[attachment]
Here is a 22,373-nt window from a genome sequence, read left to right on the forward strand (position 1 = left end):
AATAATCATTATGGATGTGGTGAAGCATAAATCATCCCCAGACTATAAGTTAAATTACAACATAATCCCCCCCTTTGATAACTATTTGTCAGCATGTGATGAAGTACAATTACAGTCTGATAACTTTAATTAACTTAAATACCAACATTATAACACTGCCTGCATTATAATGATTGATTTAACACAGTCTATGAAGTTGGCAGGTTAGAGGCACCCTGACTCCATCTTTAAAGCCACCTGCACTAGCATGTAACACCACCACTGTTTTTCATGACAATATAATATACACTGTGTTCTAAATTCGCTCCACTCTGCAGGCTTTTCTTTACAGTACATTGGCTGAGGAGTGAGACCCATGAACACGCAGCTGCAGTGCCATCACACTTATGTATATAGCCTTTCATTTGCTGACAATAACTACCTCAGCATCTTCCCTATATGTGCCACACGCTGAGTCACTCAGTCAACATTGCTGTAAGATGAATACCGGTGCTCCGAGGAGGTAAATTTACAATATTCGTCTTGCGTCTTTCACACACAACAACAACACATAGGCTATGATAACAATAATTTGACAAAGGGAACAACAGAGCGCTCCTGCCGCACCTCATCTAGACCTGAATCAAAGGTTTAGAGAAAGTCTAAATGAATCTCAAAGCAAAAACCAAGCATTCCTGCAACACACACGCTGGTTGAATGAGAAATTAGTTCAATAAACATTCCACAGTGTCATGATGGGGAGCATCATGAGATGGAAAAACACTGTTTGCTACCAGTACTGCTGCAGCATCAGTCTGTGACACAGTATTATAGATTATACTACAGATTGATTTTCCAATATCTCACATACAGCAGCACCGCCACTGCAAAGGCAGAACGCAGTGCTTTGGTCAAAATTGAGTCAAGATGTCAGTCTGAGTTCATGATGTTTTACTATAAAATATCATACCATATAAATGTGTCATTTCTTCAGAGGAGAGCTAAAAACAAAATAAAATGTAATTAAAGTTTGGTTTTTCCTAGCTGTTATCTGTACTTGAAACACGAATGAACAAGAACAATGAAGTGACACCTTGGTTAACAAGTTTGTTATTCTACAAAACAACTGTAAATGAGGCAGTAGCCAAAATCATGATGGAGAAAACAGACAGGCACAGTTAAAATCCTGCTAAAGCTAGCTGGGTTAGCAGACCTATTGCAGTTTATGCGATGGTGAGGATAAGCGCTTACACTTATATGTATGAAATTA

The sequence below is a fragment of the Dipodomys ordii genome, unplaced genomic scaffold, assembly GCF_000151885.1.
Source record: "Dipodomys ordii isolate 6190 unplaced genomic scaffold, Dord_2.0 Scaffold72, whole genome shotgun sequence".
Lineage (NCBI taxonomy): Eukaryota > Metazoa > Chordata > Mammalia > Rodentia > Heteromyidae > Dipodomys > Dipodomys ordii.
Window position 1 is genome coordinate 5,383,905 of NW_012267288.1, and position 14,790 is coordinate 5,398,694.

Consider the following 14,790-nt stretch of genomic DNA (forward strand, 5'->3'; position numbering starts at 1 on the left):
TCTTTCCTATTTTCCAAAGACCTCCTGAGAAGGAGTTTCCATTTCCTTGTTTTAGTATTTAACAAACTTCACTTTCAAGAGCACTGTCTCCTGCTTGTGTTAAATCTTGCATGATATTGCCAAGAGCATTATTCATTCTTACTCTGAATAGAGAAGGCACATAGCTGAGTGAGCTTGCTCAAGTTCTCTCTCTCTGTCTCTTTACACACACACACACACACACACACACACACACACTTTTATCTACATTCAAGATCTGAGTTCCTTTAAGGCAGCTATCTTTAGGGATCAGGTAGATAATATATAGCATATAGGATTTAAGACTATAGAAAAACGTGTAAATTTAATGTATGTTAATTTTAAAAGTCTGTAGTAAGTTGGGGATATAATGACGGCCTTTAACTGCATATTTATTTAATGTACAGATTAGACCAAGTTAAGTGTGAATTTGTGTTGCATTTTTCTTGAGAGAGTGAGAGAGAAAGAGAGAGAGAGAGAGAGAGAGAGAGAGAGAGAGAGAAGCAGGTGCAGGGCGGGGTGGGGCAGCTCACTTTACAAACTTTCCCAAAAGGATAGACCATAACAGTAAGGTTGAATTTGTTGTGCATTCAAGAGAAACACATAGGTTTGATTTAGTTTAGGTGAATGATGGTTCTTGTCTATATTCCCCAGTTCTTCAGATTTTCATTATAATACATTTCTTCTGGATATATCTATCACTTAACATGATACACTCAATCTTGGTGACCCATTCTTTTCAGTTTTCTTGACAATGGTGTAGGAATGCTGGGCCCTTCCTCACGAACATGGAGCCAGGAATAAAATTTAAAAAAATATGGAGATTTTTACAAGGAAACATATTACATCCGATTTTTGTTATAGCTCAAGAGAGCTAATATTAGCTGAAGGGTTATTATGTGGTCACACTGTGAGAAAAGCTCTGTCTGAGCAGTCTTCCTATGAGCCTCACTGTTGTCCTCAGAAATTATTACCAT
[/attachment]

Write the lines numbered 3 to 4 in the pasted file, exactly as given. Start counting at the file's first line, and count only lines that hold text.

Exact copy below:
The sequence below is a fragment of the Dipodomys ordii genome, unplaced genomic scaffold, assembly GCF_000151885.1.
Source record: "Dipodomys ordii isolate 6190 unplaced genomic scaffold, Dord_2.0 Scaffold72, whole genome shotgun sequence".